Vermont Yankee is seen here from the Hinsdale, N.H., side of the Conneticut river. Zachary P. Stephens/Reformer
Saturday October 9, 2010 BRATTLEBORO -- A sample taken from a former drinking-water well at Vermont Yankee Nuclear Power Plant was contaminated with tritium, according to the Vermont Department of Health.
While no tritium was detected at the deepest range of the well, 360 feet, a single sample, collected on Oct. 2 from the 200 and 220 foot range indicated a tritium concentration of 1,380 picocuries-per-liter, a spokesman for the Nuclear Regulatory Commission said.

The Construction Office Building well goes down about 360 feet and penetrates a bedrock aquifer and is much deeper than the groundwater monitoring wells on site.
"While this single data point indicates a detectable amount of tritium in the Construction Office Building well, it's insufficient information on which to draw any conclusion as to the impact of the tritiated groundwater plume on the bedrock aquifer," Neil Sheehan, spokesman for the Nuclear Regulatory Commission said. "Clearly more work is necessary to determine the significance of the sample.
Entergy, which owns and operates the Vermont Yankee Nuclear Power Plant, received test results Friday afternoon that the water contained 1,040 picocuries-per-liter of tritium and sent notifications to the Nuclear Regulatory Commission and the State of Vermont Department of Health.

Split samples were provided to both agencies for independent analysis.
According to Larry Smith, spokesman for Vermont Yankee, "The site's hydraulic
studies and sampling data continue to indicate that tritium has not and will not contaminate on- or off-site drinking water supplies." Smith added that a similar sample obtained 100 feet below the contaminated site was free of tritium.
The Construction Office Building well was removed from service as a drinking water well on Feb. 22 as a result of a leak of tritiated water found in January.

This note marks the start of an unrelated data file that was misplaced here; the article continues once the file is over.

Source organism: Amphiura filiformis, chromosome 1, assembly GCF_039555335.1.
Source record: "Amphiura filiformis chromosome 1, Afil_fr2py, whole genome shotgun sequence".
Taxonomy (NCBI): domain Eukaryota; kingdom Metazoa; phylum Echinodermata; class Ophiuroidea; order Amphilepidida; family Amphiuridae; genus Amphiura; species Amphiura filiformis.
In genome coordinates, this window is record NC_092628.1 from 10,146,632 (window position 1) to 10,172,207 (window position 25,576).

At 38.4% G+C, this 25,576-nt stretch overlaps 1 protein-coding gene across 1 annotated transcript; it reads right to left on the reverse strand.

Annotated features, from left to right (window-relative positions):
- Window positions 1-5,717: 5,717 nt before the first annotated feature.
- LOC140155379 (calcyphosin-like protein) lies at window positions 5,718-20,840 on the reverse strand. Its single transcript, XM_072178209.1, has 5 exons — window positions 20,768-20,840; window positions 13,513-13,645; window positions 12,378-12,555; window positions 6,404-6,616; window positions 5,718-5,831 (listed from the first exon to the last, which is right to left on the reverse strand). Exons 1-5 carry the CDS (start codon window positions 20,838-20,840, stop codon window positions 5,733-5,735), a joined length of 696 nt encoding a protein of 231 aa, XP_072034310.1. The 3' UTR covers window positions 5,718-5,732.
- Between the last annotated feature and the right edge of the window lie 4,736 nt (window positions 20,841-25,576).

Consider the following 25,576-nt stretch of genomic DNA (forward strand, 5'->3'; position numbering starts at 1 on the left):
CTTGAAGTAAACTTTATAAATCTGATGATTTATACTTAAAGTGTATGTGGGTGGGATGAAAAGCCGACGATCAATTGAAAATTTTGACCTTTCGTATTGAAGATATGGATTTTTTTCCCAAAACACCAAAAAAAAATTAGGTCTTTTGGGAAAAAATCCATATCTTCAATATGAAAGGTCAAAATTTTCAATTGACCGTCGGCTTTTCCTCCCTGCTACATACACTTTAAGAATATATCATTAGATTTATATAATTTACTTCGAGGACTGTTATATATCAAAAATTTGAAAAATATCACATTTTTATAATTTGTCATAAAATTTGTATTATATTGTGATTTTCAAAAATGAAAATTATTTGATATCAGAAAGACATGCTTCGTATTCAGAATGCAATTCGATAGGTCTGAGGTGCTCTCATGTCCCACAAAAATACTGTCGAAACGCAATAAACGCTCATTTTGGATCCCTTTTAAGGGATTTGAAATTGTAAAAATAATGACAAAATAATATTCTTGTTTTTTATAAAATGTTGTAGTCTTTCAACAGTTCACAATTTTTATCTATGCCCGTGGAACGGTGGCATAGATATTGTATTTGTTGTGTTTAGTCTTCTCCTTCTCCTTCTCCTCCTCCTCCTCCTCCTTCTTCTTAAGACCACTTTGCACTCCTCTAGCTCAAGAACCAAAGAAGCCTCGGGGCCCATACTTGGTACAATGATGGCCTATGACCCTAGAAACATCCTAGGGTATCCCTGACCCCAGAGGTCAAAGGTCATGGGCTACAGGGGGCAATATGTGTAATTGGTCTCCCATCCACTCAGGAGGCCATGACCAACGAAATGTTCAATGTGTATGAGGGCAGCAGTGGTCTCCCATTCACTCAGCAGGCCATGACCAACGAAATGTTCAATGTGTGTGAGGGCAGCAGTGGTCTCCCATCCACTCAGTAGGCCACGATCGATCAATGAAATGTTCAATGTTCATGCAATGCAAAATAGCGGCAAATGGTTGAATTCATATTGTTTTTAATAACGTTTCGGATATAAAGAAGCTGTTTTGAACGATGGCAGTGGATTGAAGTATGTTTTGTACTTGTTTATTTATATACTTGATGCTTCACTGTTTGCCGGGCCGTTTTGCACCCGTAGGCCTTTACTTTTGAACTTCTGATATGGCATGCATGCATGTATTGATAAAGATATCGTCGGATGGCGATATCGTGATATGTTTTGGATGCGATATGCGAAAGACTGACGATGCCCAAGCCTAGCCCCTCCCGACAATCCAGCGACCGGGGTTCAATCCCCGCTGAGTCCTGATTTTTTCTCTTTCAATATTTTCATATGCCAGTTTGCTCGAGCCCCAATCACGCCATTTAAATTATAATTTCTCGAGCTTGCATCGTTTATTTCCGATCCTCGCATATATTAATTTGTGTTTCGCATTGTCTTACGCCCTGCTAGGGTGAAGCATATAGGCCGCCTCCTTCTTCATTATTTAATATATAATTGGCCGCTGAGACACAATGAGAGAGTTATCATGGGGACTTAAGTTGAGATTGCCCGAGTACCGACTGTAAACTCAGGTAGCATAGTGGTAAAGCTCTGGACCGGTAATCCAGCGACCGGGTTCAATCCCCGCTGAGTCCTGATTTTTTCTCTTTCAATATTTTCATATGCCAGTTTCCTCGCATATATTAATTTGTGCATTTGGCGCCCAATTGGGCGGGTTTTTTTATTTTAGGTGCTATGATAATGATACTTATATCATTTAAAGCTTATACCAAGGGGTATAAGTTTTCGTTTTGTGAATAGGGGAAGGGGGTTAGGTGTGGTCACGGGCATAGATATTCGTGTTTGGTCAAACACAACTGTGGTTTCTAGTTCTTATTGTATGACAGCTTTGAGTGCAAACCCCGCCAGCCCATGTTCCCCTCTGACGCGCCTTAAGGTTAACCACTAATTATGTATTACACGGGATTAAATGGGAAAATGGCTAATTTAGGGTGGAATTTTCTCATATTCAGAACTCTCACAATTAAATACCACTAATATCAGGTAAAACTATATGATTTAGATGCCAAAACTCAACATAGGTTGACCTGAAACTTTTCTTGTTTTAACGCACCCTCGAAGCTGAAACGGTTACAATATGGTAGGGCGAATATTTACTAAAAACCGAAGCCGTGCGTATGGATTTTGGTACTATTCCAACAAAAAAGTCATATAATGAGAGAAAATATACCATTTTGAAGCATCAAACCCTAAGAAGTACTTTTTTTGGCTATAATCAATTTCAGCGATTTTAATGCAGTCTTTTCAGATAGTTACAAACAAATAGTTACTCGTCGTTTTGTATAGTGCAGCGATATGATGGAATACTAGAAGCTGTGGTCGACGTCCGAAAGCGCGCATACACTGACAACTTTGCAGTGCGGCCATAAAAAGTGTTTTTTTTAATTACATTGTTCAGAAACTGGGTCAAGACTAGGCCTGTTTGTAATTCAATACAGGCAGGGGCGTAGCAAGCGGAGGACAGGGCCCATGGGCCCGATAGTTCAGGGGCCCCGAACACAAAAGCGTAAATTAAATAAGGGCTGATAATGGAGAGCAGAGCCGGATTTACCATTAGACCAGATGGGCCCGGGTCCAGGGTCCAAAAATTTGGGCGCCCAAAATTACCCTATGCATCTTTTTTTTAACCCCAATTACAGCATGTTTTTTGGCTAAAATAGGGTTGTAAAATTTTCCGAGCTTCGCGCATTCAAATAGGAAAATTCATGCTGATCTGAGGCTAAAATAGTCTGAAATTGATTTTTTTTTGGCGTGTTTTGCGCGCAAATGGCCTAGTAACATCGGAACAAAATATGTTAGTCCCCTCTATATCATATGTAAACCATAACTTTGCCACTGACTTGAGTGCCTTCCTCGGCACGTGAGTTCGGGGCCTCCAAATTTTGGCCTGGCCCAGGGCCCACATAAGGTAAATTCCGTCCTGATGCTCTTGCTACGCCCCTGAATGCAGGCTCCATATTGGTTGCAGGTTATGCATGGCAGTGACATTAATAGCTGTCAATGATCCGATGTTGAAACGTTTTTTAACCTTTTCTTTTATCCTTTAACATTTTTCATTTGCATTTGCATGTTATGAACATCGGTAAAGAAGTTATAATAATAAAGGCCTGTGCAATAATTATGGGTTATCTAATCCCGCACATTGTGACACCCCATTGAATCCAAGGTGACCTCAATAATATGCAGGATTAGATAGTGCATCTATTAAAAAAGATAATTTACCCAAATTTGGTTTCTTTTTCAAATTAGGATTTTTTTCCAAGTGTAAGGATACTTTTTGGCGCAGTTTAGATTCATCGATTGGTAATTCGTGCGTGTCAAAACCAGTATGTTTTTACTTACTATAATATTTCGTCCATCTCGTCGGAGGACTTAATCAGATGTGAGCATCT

"Flow of water in this well behaves according to the established site hydrogeologic model and flows in the direction of the Connecticut River," Smith said. "The flow characteristics within this well column itself are upward, meaning that contamination of the deep aquifer remains highly unlikely."
Samples collected on a daily basis during January and February were continually free of tritium, Smith said.

Although the number of picocuries is extremely small, the finding means something much greater, said Arnie Gunderson, Chief Engineer for Fairewinds Associates, a paralegal and nuclear consulting firm.
"It's not the number that's the concern, but it shows the plume of groundwater contaminates, containing other isotopes, is moving down," Gunderson said. "It means Entergy absolutely needs to keep the extraction wells running, which will prevent anything else from getting into the groundwater.

What worries Gunderson and many others is the possibility of Strontium-90 and Cesium-137, radioactive isotopes, moving into the ground water.
"If Entergy keeps shucking and sucking the tritium out of the soil, it'll prevent the isotope from moving," he said.
Gunderson added that the recent rainfall had nothing to do with the sample being found.
"Rainfall can't be attributed to anything 2 or 3 feet below the ground," he said. "This a gravity problem, which is pulling the tritiated water down further into the groundwater."

The Nuclear Regulatory Commission is currently engaged in an active inspection of the Vermont Yankee groundwater monitoring assessment and remediation program. Hydrologic experts from the Nuclear Regulatory Commission and the U.S. Geological Survey, which is providing support to the NRC inspection effort, have been closely following Entergy's groundwater field studies, monitoring the assessments and are independently evaluating and assessing the information and data developed and analyzed by the company's hydrologic experts, Sheehan said.

"These concentrations are extremely low," he said. "The Environmental Protection Agency's drinking-water standard for tritium is 20,000 picocuries-per-liter, for example."
The Vermont Department of Health had requested a split sample from the contaminated well, which was shipped Friday, according to the department's website. "Vermont Department of Health samples from the Vernon Elementary School and numerous private residences off-site near the plant have not shown tritium levels greater than the lower limit of detection, nor have they measured any other nuclear power plant-related radioactive materials since this tritium investigation began in January," said Dr. Bill Irwin, radiological health chief for Vermont Department of Health. Irwin added that "there's been no indication of other radioactive materials within 10 feet of the contaminated site," and that samples have been and will continue to be taken.
To date more than 265,000 gallons of tritiated water have been remediated from the ground into storage tanks.

Entergy has applied to the NRC to extend the plant's operating license from 2012 to 2032. In addition to NRC approval, Entergy must also receive an OK from the Vermont State Legislature and the Vermont Public Service Board to continue operation past 2012.In February, the state Senate voted 26-4 against the continued operation of the plant beyond its current operating license.